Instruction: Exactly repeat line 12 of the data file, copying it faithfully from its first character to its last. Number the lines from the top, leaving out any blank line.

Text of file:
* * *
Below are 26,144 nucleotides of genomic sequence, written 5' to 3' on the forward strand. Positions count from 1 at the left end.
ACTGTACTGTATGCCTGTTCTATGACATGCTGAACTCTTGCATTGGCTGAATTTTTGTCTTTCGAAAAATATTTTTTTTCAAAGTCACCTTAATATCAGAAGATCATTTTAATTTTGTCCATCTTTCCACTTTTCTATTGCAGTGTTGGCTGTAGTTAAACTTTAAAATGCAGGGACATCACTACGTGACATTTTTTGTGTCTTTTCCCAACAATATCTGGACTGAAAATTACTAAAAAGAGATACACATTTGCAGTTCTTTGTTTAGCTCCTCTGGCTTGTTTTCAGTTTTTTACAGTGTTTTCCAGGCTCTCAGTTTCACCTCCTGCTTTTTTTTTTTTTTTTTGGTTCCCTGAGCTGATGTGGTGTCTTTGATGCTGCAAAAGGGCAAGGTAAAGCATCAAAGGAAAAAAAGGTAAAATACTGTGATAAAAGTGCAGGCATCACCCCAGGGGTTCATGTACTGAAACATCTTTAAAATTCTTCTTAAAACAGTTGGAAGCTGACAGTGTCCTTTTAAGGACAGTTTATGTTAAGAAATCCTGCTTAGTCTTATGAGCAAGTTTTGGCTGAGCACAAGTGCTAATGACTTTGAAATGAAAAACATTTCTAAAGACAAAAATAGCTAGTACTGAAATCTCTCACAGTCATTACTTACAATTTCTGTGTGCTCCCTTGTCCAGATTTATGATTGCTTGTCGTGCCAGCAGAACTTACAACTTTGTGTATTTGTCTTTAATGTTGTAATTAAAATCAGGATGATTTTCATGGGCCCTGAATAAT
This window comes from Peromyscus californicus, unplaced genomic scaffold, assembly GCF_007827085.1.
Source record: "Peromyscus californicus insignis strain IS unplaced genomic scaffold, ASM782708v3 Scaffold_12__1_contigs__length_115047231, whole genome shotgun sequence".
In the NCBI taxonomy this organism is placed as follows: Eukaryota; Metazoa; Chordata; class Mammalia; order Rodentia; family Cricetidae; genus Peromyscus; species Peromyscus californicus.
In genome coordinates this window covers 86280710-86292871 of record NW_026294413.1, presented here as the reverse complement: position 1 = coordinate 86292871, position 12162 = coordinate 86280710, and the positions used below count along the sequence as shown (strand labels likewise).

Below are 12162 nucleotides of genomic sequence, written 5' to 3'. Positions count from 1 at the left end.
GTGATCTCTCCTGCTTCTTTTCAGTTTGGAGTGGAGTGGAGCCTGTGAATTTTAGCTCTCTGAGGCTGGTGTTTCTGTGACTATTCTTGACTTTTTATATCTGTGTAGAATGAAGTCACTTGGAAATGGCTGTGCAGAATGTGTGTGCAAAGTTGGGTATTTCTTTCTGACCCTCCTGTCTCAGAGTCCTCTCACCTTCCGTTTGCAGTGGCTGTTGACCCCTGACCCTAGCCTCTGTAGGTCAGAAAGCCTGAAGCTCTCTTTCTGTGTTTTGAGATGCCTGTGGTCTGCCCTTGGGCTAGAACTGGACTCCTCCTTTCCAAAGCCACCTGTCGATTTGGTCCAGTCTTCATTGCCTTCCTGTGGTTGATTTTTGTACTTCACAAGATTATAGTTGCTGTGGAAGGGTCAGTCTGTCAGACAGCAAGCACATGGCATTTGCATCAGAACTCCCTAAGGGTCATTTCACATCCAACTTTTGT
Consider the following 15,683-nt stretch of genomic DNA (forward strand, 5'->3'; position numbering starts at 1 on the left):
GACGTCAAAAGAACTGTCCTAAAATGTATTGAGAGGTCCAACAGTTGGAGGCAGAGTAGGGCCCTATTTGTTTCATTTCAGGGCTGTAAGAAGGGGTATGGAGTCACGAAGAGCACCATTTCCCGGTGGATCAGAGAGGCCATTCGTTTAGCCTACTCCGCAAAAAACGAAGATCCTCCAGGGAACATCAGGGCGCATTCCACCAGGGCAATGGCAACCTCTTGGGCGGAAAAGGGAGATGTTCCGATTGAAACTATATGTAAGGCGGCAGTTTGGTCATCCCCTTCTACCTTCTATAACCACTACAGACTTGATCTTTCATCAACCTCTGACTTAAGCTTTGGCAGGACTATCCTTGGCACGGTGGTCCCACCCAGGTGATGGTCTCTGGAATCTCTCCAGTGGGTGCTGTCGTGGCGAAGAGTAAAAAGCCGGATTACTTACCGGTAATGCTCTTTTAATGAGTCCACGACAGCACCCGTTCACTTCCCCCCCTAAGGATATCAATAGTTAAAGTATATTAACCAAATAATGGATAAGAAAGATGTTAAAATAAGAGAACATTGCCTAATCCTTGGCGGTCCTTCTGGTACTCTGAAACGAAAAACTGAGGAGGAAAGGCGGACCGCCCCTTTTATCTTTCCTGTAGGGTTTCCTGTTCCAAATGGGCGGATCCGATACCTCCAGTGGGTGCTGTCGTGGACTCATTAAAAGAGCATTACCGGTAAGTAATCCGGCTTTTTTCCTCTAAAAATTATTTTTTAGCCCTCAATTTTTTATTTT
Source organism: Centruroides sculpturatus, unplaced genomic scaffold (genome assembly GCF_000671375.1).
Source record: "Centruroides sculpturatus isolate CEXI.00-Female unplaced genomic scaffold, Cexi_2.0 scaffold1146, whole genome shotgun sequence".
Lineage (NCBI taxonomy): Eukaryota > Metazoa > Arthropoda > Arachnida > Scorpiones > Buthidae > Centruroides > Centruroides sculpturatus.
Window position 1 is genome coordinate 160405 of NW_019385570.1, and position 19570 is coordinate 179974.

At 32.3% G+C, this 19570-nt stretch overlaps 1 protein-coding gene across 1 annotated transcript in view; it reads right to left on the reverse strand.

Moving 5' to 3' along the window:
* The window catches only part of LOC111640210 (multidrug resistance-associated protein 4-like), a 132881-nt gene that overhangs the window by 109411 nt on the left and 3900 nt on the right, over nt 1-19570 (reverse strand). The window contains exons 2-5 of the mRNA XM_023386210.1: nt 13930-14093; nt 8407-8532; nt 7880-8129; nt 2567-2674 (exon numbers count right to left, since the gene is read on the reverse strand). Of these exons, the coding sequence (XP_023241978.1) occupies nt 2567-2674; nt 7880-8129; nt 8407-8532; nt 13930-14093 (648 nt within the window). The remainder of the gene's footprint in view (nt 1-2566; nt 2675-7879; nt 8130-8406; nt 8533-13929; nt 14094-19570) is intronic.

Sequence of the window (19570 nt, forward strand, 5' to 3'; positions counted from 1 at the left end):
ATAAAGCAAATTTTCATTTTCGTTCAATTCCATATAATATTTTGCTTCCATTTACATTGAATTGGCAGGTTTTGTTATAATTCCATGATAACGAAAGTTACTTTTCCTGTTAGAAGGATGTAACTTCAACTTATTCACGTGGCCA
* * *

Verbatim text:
Source record: "Centruroides sculpturatus isolate CEXI.00-Female unplaced genomic scaffold, Cexi_2.0 scaffold1146, whole genome shotgun sequence".